Defending a smart city: Federating civil, military things and data

By Service Strategy 8/3/2017
​Internet of Things (IoT) technology has a huge potential for the military domain.

​Internet of Things (IoT) technology has a huge potential for the military domain. Smart devices could help better protect NATO Member Nations, detecting threats more quickly, providing critical services to soldiers on the ground or even replacing them.

However, IoT was never envisaged for defence use. IoT security is a particular area where standard IoT devices don’t meet typical defence security needs.

Rather than add military security to these small, cheap, off-the-shelf devices – turning them into large, expensive, custom-built devices – experts from the NCI Agency recently tested available IoT security mechanisms in their most robust modes. The demonstration took place at the *International Conference on Military CIS (ICMICS) which brought together national research labs, NATO subject matter experts and Industry representatives in May 2017.

Michael Street, the NCI Agency’s Service Strategy Innovation Manager said: “Our aim was to show ways of exploiting the IoT to support military functions, while at the same time addressing technology challenges in the military use of IoT.”

"The ‘Things’ in the Internet of Things typically use small microcontrollers with limited power consumption, limited processing and restrictions on their communication to the internet.  This poses some challenges if you want to rely on them for something more critical than an IoT fridge ordering more milk. So we coupled traditional IoT security mechanisms with a number of other functions to increase resilience.”

Hybrid situational awareness
The Agency team used IoT devices to which they added attribute-based encryption to protect data across the network, data analytics to determine whether the security of the device could still be trusted, as well as directional receivers to determine if the IoT devices had been moved or tampered with. They also worked with multiple sensor types and multiple networks to remove single points of vulnerability, and homomorphic encryption to allow partners to query encrypted data. The demonstration used a number of possible scenarios to explore the limits and potential of IoT in the military domain.

As part of these scenarios, IoT devices collected a combination of data from NATO, national and civilian sources. The data was then analyzed to improve hybrid situational awareness, using intelligence at the edge to fuse inputs from disparate cheap, consumer-grade sensors to form an accurate, resilient picture, and using big data analytics techniques to separate trustworthy and non-trustworthy sensor data.

Information was harvested from both military and civil government IoT sensors. The former came from NATO and national military sensors, the latter coming from a number of local ‘smart city’ initiatives,” Dr Street explained.
Tapping into the data from smart cities provided additional situational awareness of the urban area, for example checking environmental monitors or traffic cameras. Using civil sources requires careful filtering to prevent information overload, and analysis for signs of interference or manipulation.”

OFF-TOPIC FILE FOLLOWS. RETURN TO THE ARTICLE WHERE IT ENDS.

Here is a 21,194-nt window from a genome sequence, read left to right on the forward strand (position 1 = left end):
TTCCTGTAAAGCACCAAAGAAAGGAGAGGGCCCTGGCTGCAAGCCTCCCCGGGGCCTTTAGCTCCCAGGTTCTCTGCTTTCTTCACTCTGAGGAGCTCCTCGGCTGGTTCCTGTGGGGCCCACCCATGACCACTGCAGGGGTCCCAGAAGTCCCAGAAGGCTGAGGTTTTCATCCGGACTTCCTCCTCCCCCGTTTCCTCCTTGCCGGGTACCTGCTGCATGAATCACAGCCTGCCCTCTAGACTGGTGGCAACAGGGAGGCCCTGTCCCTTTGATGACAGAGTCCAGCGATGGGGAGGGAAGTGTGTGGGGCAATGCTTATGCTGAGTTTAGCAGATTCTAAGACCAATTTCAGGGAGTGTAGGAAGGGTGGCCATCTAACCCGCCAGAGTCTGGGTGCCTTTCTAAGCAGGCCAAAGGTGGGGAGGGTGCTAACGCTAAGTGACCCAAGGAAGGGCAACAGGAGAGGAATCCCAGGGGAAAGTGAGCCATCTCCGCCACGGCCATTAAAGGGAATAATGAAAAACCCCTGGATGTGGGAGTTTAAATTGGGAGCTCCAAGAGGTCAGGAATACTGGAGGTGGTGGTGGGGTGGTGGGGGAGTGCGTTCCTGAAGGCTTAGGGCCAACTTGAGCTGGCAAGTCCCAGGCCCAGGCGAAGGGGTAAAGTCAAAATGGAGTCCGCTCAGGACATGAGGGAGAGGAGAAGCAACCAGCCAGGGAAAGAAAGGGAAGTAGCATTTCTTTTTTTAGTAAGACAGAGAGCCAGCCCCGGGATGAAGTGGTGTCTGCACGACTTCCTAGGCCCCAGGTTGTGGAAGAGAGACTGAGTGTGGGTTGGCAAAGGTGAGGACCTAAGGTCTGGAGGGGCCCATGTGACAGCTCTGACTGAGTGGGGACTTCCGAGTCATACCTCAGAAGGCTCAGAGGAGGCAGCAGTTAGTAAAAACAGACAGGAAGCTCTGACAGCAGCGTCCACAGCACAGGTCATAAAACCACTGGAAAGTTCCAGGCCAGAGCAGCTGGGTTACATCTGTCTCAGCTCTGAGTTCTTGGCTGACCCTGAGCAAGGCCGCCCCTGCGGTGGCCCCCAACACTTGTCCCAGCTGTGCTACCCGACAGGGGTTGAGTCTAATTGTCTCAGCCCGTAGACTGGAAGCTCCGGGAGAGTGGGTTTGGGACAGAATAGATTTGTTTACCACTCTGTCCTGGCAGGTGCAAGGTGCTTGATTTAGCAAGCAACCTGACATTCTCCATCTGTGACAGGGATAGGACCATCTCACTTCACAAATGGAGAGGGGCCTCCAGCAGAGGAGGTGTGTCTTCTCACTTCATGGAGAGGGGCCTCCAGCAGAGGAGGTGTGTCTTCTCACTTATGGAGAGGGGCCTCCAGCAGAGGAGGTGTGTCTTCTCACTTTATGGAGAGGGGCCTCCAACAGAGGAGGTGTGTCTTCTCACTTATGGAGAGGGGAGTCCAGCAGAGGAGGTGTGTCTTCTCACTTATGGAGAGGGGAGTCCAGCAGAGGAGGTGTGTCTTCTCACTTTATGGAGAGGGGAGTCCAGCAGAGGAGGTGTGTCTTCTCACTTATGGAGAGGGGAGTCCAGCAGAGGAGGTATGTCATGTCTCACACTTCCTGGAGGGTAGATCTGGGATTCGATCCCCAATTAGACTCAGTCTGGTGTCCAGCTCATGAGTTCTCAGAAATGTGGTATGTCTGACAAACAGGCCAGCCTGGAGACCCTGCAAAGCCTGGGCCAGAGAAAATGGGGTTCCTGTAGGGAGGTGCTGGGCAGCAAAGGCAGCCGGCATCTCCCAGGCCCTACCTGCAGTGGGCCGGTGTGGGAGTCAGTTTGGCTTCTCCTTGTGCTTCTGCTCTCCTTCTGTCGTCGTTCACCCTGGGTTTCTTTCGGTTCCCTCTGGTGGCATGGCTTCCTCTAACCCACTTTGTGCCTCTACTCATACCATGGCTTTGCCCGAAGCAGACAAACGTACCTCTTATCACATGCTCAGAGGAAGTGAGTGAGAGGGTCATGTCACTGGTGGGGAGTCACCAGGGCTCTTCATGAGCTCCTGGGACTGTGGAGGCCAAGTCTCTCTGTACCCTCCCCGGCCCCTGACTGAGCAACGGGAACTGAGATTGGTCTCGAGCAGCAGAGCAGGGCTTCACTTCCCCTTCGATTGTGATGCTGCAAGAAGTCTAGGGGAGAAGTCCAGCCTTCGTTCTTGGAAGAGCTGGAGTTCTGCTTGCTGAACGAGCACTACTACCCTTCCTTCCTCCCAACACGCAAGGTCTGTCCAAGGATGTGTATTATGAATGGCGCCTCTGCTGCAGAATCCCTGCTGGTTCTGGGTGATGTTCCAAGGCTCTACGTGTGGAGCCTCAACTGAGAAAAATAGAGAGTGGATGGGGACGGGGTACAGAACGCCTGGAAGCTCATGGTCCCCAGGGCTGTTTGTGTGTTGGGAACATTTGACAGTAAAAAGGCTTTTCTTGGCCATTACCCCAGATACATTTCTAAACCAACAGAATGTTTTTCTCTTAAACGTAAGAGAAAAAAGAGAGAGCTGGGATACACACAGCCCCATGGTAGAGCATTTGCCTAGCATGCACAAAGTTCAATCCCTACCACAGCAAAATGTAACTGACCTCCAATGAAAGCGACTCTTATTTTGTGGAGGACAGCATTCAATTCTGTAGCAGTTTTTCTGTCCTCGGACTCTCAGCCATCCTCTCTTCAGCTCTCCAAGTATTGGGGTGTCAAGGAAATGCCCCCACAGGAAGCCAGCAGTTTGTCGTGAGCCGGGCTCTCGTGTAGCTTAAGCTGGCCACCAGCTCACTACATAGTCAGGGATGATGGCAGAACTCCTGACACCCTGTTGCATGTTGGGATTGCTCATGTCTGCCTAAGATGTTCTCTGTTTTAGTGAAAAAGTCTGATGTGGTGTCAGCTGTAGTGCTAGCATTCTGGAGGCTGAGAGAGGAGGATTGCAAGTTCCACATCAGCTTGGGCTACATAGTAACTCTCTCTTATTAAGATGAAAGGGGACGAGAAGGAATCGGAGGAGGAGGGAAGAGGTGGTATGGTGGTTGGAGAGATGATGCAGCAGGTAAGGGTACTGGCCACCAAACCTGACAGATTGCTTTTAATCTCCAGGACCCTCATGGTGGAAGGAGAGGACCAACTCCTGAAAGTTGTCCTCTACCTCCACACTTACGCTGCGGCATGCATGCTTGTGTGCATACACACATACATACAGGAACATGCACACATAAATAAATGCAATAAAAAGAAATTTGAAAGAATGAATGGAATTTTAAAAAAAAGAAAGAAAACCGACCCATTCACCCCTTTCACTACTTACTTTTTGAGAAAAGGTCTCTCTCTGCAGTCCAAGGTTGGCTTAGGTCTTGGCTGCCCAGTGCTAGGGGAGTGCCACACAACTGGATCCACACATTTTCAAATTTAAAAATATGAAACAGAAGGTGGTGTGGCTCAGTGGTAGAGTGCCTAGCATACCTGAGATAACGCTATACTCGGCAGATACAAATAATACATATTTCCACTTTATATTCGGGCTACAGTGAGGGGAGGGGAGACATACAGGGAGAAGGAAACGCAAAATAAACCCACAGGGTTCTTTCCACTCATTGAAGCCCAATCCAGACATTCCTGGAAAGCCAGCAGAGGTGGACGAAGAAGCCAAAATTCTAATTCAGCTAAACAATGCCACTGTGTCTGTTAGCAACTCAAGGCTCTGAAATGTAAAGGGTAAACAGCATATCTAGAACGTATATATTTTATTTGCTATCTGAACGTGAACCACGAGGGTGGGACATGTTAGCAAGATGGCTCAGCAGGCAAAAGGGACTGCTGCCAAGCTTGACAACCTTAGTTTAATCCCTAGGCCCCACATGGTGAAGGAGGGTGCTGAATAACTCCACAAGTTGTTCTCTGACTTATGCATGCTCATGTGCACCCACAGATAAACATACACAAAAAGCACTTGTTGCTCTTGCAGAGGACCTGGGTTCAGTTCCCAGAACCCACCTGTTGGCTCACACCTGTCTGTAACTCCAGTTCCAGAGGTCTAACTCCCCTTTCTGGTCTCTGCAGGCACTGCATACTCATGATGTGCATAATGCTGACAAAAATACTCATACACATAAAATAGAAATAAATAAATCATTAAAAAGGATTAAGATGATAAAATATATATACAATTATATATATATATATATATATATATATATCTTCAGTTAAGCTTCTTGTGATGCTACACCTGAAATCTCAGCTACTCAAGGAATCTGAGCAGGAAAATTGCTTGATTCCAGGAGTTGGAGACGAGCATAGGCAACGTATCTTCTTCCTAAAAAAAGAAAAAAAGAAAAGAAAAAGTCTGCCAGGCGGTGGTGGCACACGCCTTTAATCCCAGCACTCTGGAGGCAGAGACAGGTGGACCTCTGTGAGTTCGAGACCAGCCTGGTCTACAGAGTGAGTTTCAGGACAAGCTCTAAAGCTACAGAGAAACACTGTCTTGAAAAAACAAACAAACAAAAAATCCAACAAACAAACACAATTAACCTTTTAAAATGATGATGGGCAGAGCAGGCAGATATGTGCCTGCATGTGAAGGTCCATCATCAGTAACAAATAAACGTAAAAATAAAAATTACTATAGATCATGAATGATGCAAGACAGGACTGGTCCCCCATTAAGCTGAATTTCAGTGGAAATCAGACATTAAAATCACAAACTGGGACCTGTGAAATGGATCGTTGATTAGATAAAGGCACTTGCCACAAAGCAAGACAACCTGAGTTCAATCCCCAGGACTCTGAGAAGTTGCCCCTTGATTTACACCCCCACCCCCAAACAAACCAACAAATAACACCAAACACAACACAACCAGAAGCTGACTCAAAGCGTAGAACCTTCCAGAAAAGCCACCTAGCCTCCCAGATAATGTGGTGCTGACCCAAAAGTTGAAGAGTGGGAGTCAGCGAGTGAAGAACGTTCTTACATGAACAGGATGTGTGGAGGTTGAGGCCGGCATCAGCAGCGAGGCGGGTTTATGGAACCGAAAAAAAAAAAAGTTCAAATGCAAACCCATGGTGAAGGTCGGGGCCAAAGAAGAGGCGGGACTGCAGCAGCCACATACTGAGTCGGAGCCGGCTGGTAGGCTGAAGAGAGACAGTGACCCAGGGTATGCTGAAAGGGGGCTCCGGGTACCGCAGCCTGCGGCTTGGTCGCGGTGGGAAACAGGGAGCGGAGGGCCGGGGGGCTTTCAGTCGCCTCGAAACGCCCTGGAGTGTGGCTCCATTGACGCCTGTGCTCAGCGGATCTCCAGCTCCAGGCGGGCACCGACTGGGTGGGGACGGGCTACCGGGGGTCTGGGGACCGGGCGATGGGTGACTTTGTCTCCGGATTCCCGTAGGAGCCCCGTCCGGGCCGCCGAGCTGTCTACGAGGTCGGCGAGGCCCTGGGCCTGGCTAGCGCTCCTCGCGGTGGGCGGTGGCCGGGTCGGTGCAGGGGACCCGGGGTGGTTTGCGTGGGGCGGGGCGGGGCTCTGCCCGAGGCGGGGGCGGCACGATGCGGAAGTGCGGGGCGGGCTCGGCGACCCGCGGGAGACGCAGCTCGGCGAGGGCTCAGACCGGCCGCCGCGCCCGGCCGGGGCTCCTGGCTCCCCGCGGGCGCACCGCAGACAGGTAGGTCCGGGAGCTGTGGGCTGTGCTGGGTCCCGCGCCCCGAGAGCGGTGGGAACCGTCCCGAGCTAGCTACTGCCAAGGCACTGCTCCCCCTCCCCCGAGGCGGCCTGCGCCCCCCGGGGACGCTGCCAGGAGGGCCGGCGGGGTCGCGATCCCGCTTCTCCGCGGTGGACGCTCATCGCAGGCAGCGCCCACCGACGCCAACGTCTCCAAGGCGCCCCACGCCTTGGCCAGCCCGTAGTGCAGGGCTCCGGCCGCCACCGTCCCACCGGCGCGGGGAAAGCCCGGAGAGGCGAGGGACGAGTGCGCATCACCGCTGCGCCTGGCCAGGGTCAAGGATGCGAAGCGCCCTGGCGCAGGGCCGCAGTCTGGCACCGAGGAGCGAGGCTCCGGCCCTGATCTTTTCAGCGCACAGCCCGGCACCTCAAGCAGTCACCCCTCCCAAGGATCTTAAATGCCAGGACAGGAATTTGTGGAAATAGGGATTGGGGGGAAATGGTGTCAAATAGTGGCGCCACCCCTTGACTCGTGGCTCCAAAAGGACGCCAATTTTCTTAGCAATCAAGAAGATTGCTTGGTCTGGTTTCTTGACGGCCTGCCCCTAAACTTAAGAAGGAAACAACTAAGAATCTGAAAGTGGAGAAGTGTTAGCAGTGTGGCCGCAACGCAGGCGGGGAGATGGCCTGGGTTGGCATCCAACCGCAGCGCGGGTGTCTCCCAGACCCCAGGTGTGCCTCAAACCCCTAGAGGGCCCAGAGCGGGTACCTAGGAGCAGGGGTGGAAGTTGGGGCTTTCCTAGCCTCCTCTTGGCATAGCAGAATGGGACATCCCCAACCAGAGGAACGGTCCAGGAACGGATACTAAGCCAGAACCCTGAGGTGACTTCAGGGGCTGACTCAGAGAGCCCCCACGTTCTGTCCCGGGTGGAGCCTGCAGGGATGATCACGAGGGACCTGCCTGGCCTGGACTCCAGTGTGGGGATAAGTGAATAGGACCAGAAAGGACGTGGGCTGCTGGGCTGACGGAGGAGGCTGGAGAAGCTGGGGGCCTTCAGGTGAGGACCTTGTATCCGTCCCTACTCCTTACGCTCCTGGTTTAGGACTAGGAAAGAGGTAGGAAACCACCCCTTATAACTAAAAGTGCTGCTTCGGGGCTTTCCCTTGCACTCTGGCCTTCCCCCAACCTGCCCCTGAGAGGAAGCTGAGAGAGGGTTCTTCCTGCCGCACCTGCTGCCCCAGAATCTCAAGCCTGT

Smart, resilient societies
Data from NATO, Finnish, German and Polish IoT sensors was fused, filtered based on the geographic area of interest, and presented to commanders on a big screen in the simulated headquarters, and on a tablet in the simulated field. The tablet used the US Android Tactical Assault Kit (ATAK) to visualize data on a mobile device’s common operating picture.

IoT is not only about sensing the environment. During the demonstration, once sensors were triggered by suspicious activity and data analytics deemed the incident worthy of investigation, a drone was deployed to the incident location.  Artificial Intelligence on board the drone allowed it to navigate, track and classify objects autonomously. Meanwhile, a long-range, low power wireless platform (LoRa) communication module allowed the drone to report back to the headquarters over very long distances using low-power communications developed for IoT.  Using Artificial Intelligence techniques at the edge reduces the bandwidth needed to communicate and the headquarters receives succinct information about the incident rather than a continuous stream that needs constant monitoring.

The live demonstration highlighted the need for an architecture for the devices and data which can draw on the best elements from NATO and from the commercial IoT world,” Dr Street went on.

The demonstration went down so well that after the planned event it was repeated for the national members of the NATO Science and Technology Organization’s Information Systems Technology Panel and for delegates at the Wireless Innovation Forum’s European conference.”

 

*The International Conference on Military CIS brings together scientific, engineering, and military communities from across the Alliance and its Partners to share information on the opportunities and threats which technology is bringing to the military CIS environment.

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